Inspections and assurances will allow Asean to take a more united stand on its stated aim of keeping the region free of nuclear weapons
Beyond the banner headlines about the normalisation of US-Myanmar relations, the nuclear weapons issue is still one of the most important that the two countries will have to deal with as their renewed friendship evolves. For years, Washington has tracked the development of Myanmar’s nuclear ambition and its alleged willingness to satisfy North Korea’s eagerness to find foreign clients and patrons.
Myanmar’s President Thein Sein has promised the US that his country will end its controversial interest in Pyongyang’s missile technology and nuclear-related programmes. However, despite repeated assurances from Nay Pyi Taw, some scholars and experts believe that cooperation on missile technology still continues unabated between the two Asian countries. The interception of components for weapons of mass destruction and missile-related technology in Japan in August was very disturbing.
Over the past two months there have been extraordinary developments in US-Myanmar relations. The six-hour visit by US President Barack Obama to Myanmar earlier this month was an epoch-making event for the former pariah country. Obama’s visit hinged on the promise that Myanmar has, or will, cut all controversial ties with North Korea.
After the North’s bombing of a South Korean airliner in 1983, Myanmar and North Korea strengthened their relationship based on their regimes’ mutual disgust at foreign interventions. North Korea was able to convince Myanmar’s military leaders to buy in to its military technology, including some construction of physical facilities.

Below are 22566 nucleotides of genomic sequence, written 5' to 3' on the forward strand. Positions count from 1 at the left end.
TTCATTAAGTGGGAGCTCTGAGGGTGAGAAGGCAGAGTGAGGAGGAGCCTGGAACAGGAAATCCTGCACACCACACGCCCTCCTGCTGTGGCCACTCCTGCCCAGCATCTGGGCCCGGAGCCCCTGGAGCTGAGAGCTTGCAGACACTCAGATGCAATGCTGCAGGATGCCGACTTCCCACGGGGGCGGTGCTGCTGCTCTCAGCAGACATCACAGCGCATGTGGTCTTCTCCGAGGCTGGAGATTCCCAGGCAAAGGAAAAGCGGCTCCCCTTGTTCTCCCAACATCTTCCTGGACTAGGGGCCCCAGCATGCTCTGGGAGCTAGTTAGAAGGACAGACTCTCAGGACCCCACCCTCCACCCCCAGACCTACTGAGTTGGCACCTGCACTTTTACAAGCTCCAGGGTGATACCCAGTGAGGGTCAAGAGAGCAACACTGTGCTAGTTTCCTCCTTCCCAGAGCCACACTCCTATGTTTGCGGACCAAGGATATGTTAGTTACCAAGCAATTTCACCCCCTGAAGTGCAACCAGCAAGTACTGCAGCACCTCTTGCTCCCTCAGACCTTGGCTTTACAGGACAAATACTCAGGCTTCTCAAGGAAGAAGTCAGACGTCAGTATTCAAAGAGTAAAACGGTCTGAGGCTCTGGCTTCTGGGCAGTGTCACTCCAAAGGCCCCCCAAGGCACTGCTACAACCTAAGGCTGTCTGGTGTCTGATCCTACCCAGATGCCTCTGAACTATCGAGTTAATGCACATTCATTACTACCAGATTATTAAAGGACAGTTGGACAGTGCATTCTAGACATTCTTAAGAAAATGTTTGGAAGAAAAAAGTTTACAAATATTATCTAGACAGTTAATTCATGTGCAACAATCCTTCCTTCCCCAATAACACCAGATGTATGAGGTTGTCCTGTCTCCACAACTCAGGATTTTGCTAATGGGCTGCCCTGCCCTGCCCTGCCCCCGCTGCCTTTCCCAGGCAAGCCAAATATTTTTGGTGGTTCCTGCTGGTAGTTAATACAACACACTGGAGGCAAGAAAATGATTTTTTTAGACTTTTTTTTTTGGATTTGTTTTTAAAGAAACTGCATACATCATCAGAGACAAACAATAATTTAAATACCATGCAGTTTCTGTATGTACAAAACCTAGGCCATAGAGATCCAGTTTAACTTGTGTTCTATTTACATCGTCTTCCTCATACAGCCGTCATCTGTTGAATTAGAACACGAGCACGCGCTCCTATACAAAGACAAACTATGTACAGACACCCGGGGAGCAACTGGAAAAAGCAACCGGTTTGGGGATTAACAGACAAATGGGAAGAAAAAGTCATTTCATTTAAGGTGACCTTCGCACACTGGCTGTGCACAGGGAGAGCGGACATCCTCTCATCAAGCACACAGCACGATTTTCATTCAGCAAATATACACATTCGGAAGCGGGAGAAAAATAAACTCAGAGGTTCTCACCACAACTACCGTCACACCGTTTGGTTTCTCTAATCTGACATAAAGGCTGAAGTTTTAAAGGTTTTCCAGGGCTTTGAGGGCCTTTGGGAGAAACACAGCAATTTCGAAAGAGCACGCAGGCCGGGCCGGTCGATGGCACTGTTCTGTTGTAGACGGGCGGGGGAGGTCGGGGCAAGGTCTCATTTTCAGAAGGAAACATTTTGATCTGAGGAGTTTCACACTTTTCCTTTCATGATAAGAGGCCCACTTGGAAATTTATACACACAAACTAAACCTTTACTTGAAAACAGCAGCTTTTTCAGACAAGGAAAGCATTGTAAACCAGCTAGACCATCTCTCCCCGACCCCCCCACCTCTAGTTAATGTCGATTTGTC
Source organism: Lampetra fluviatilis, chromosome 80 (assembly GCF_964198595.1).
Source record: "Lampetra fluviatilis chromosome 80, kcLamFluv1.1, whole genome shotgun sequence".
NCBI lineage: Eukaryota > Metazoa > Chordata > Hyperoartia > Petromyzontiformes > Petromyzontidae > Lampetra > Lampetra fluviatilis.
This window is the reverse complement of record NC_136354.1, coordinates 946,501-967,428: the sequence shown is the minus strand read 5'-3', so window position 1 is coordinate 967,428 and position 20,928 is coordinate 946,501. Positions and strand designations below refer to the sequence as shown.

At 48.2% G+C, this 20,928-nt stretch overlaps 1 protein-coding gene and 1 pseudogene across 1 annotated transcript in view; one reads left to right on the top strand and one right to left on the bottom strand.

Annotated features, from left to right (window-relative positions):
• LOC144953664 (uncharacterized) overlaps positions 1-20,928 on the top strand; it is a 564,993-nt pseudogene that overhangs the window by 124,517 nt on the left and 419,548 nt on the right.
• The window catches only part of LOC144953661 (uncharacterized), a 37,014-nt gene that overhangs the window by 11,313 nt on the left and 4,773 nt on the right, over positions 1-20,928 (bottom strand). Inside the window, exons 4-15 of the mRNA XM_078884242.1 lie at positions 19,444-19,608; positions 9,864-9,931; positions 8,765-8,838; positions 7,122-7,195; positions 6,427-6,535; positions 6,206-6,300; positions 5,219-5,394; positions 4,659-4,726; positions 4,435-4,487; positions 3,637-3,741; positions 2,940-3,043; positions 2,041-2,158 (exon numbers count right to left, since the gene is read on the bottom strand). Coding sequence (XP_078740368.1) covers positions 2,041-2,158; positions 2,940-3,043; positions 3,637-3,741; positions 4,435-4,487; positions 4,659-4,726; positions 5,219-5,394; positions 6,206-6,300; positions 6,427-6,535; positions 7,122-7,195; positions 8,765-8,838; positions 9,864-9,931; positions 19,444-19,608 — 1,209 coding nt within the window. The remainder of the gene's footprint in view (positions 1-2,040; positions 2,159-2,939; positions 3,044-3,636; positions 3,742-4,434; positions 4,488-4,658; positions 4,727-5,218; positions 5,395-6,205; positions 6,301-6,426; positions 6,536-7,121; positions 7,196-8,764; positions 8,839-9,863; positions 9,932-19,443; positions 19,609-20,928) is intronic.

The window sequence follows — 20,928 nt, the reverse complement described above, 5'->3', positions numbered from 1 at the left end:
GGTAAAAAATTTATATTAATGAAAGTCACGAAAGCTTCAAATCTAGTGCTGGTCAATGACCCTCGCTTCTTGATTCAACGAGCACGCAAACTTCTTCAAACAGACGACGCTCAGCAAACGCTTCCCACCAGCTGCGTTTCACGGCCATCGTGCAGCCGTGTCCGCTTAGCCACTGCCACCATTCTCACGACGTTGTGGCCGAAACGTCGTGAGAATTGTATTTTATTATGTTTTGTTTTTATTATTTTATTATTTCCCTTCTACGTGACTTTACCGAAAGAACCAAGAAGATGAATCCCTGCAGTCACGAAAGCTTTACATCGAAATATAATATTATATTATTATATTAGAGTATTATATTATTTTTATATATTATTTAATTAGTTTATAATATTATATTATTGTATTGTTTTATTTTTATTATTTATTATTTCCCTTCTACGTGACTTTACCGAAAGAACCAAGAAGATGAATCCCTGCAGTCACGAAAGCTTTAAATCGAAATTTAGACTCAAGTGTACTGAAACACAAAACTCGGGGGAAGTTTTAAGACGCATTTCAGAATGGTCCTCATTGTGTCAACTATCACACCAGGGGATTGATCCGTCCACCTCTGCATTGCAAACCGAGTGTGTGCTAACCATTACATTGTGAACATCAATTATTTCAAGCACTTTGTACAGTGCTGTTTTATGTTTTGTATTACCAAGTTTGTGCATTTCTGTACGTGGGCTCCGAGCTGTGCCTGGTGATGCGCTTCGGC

However, all of these programmes are said to have stopped, due to the positive outlook that Washington has adopted as a result of tangible reforms in Myanmar. It is hoped the new relationship will be a lasting one that will prevent further dangerous liaisons between Myanmar and North Korea.
Myanmar’s nuclear ambition was an issue of concern to Asean in recent years. During the Hanoi summits in 2010, Asean leaders asked repeatedly for Myanmar to clarify its stance. The generals in Nay Pyi Taw often dismissed these questions without any explanation.
Now that the country has been recognised and accepted in the international community, it is imperative that Myanmar puts the record straight by allowing on-site inspections and detailed reports. Otherwise, its reputation could remain suspect. Myanmar thus needs to give a final assurance to its Asean friends that its military connections to North Korea have been severed.
Asean is working hard to ensure the region is free from nuclear weapons. The regional grouping has asked the world’s nuclear powers to honour its non-nuclear agreement, signed in 1995. At the moment, although all the nuclear powers have expressed interest in signing the treaty, they still have the right not to inform their hosts whether they have nuclear weapons on board their vessels during port visits to Asean member countries.
Asean is moving forward to engage all the major powers under the framework of the East Asia Summit (EAS). The EAS has become one of the most dynamic region-wide, leaders-only forums. It discusses strategic and security issues as well as Asean’s connectivity with other powers. This is a good sign. With the world’s most powerful countries engaging with Asean on such issues, the group can still have a say on issues pertaining to nuclear non-proliferation. But first of all, Asean has to show unity in its nuclear-free ambition. Without such a firm footing, the group’s bargaining power could be weakened.